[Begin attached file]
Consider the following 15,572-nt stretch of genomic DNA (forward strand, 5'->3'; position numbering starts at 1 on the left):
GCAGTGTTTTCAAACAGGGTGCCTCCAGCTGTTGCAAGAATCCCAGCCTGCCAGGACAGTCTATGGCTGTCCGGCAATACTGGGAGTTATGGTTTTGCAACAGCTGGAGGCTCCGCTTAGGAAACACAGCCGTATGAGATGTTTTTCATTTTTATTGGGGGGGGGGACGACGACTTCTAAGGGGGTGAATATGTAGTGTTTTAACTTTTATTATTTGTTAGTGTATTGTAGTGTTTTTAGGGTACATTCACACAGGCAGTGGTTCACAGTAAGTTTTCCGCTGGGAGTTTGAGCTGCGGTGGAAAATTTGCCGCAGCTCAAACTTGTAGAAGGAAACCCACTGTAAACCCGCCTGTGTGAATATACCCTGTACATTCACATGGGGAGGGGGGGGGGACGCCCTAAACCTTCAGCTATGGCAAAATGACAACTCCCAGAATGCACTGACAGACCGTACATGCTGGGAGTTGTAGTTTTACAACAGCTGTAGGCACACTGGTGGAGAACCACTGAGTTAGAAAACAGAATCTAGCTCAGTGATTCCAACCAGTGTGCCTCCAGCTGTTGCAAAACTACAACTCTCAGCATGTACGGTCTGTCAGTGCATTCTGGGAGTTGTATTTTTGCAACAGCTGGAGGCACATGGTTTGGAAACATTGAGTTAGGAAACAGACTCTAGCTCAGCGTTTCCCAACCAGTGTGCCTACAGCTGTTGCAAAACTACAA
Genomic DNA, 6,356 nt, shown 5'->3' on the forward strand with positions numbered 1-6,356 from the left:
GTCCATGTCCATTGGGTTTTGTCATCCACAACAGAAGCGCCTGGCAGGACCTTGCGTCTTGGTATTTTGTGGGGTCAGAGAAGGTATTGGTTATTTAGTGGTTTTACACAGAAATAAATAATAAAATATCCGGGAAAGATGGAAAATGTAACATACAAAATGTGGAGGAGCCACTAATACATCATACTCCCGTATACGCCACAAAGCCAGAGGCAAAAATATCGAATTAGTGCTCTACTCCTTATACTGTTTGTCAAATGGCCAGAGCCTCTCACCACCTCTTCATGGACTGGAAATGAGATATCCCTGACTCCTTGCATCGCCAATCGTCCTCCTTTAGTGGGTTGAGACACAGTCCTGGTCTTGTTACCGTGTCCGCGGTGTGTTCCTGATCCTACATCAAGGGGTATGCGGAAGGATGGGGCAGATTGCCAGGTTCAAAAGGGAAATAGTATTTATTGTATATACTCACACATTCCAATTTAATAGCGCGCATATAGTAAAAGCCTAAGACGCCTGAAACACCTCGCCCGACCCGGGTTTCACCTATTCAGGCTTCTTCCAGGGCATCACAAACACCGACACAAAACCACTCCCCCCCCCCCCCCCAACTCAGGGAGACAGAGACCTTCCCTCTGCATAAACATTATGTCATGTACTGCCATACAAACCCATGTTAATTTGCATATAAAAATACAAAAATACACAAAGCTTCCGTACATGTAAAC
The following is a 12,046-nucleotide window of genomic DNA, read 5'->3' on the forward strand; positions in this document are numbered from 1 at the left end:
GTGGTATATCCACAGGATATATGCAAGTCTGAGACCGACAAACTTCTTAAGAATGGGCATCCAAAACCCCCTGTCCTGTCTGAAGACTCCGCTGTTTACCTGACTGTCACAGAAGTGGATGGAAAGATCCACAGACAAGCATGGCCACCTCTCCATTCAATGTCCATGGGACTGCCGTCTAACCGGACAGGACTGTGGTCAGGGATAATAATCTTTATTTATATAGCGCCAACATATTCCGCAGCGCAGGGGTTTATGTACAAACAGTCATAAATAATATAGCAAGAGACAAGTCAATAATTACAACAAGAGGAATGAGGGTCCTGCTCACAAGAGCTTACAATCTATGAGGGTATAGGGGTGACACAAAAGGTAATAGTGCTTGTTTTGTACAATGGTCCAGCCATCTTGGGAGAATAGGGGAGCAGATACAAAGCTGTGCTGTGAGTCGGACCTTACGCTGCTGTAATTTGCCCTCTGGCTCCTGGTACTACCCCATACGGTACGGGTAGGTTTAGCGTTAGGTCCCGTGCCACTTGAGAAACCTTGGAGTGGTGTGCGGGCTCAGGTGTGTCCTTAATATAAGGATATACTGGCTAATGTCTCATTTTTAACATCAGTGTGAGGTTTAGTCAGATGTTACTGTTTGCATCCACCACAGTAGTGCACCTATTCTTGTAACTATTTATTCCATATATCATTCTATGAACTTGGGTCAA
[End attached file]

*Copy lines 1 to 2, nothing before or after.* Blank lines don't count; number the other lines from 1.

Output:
Consider the following 15,572-nt stretch of genomic DNA (forward strand, 5'->3'; position numbering starts at 1 on the left):
GCAGTGTTTTCAAACAGGGTGCCTCCAGCTGTTGCAAGAATCCCAGCCTGCCAGGACAGTCTATGGCTGTCCGGCAATACTGGGAGTTATGGTTTTGCAACAGCTGGAGGCTCCGCTTAGGAAACACAGCCGTATGAGATGTTTTTCATTTTTATTGGGGGGGGGGACGACGACTTCTAAGGGGGTGAATATGTAGTGTTTTAACTTTTATTATTTGTTAGTGTATTGTAGTGTTTTTAGGGTACATTCACACAGGCAGTGGTTCACAGTAAGTTTTCCGCTGGGAGTTTGAGCTGCGGTGGAAAATTTGCCGCAGCTCAAACTTGTAGAAGGAAACCCACTGTAAACCCGCCTGTGTGAATATACCCTGTACATTCACATGGGGAGGGGGGGGGGACGCCCTAAACCTTCAGCTATGGCAAAATGACAACTCCCAGAATGCACTGACAGACCGTACATGCTGGGAGTTGTAGTTTTACAACAGCTGTAGGCACACTGGTGGAGAACCACTGAGTTAGAAAACAGAATCTAGCTCAGTGATTCCAACCAGTGTGCCTCCAGCTGTTGCAAAACTACAACTCTCAGCATGTACGGTCTGTCAGTGCATTCTGGGAGTTGTATTTTTGCAACAGCTGGAGGCACATGGTTTGGAAACATTGAGTTAGGAAACAGACTCTAGCTCAGCGTTTCCCAACCAGTGTGCCTACAGCTGTTGCAAAACTACAA